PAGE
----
Richard North, 09/09/2004  

Kaletsky in The Times today, entitled "Europe's leaders are too parochial in their vision" makes, for a good read.

He recounts how European politicians love to discuss parochial subjects: "co-ordination" whether on budgets, taxes, subsidies, pensions, infrastructure, labour markets or competition, but always first and foremost within the EU.

"As long as this inward-looking obsession with 'building Europe' through co-ordination continues, the EU is likely to fall farther and farther behind the rest of the world", Kaletsky writes. He continues:

But that is not the only possible outcome. In the next few years, the rejection of the new constitution, the breakdown of the Stability and Growth Pact and the collapse of political support for established parties, especially in France and Germany, may force Europeans to start thinking afresh. They would then discover that Europe has all the most important ingredients for competitive success in the modern world.

As one of the Italian ministers justifiably boasted, his country has always had an extraordinary culture of individualism, creativity, enterprise and global vision. The same is true of other European countries. Europeans could still dominate the world — if only they would stop thinking about Europe.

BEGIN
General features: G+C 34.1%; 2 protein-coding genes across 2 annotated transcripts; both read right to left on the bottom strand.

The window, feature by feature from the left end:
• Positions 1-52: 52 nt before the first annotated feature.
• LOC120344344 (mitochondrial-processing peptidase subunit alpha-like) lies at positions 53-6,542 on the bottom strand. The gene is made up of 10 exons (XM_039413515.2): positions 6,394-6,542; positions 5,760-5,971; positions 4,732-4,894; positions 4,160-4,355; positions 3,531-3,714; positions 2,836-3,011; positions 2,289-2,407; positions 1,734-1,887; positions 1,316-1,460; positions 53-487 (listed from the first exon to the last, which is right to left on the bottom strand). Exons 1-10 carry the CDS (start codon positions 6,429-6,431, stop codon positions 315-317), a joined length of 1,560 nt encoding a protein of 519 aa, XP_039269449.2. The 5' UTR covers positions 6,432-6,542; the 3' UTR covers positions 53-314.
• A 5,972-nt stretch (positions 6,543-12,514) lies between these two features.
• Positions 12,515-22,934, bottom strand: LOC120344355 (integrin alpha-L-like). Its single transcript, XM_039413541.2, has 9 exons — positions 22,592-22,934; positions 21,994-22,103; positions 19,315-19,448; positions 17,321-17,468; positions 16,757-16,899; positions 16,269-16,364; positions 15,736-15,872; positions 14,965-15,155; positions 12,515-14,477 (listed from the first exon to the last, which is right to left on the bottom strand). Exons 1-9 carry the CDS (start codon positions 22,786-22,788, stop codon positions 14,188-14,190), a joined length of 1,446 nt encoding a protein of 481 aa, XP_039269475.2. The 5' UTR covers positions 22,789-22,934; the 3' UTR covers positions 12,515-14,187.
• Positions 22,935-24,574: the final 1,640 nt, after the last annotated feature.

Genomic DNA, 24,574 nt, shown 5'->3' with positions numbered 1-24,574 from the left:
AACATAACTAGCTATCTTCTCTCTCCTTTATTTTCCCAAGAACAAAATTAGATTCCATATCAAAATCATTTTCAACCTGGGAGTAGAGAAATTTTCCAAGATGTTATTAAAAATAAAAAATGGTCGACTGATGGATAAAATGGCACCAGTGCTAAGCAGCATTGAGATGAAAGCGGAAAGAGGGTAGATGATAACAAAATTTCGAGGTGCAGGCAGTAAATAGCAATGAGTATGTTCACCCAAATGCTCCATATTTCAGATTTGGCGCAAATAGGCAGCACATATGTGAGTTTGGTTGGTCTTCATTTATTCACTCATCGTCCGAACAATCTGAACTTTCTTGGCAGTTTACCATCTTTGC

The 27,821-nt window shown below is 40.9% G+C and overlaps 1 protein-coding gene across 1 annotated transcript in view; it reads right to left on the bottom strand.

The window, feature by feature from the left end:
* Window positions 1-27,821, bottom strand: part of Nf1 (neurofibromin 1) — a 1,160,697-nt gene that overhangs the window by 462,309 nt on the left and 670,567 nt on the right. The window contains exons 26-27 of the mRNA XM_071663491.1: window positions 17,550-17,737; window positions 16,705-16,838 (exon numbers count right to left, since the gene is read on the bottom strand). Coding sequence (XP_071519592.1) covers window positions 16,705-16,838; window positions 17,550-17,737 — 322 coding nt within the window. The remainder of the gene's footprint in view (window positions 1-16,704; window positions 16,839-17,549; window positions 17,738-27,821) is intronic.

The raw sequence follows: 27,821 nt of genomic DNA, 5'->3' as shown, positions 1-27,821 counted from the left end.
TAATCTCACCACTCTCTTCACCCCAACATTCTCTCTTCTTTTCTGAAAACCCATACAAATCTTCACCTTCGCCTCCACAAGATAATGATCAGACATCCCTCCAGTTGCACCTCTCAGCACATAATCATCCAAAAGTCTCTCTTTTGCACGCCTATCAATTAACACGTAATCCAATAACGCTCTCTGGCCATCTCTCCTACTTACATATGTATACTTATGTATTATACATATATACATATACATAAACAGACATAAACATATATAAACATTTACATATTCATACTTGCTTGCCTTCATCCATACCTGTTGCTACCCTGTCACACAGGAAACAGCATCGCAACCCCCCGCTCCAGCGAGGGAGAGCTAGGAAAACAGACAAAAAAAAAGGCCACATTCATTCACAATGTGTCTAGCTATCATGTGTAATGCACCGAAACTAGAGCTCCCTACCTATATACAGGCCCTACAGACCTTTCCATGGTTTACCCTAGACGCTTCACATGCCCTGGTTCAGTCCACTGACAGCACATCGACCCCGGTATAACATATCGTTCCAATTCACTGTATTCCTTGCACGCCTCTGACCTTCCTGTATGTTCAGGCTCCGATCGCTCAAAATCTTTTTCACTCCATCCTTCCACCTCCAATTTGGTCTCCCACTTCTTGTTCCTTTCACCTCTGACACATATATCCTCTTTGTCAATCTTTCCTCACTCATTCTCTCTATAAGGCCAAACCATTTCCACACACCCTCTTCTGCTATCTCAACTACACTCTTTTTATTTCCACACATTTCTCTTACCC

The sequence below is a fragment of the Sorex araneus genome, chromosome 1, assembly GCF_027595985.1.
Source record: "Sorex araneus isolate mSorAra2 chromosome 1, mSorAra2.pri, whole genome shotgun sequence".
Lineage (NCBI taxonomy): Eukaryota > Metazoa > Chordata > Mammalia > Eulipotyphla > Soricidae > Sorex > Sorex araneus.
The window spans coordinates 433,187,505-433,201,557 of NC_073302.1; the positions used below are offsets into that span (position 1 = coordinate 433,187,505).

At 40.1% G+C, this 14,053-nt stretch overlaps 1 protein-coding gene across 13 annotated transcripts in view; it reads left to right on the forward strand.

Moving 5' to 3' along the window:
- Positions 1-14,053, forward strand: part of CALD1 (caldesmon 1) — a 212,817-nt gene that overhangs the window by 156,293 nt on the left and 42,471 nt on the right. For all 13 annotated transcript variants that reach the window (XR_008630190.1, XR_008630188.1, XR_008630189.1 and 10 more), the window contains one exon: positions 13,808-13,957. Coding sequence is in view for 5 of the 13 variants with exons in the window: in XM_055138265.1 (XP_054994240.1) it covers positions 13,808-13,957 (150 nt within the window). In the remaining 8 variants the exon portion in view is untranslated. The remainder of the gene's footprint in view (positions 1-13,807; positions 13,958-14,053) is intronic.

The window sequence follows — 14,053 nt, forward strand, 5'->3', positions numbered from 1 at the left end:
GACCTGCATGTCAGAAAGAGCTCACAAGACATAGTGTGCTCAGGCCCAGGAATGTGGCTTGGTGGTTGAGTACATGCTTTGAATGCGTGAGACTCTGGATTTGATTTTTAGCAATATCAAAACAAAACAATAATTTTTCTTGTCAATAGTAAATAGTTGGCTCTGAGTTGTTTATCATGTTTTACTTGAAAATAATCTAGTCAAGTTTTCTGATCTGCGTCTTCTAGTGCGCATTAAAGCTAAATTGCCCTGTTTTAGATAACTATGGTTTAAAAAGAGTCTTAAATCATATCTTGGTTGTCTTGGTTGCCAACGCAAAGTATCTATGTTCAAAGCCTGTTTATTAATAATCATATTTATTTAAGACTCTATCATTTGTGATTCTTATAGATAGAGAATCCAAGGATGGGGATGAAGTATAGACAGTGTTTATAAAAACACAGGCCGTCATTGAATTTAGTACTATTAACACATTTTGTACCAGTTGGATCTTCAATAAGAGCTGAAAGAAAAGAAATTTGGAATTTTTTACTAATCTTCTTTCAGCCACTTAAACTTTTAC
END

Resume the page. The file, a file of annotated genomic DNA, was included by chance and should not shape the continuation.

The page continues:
Reading this, however, we had a curious sense of dèja vu. On 29 July, we reviewed a similar piece, written by Martin Jacques - a visiting fellow at the London School of Economics Asia Research Centre. Then he wrote:

The integration project, which has dominated the life of Europe for almost half a century, has served to reinforce and accentuate this sense of introversion, even at times acted as the author of it. This is not surprising. It has been a huge, difficult and novel undertaking. It has commanded the energy, brains and focus of the continent, directing them towards the nature, boundaries and arrangements of Europe rather than the wider world. The result has been self-absorption…
We headed our piece "Little Europeans", arguing that Jacques was identifying a phenomenon on which we ourselves have remarked. While the Europhiles so easily brand Eurosceptics as "little Englanders", they themselves are the "little Europeans", we wrote. Effectively, Kaletsky is saying the same thing. Nice to have it confirmed.

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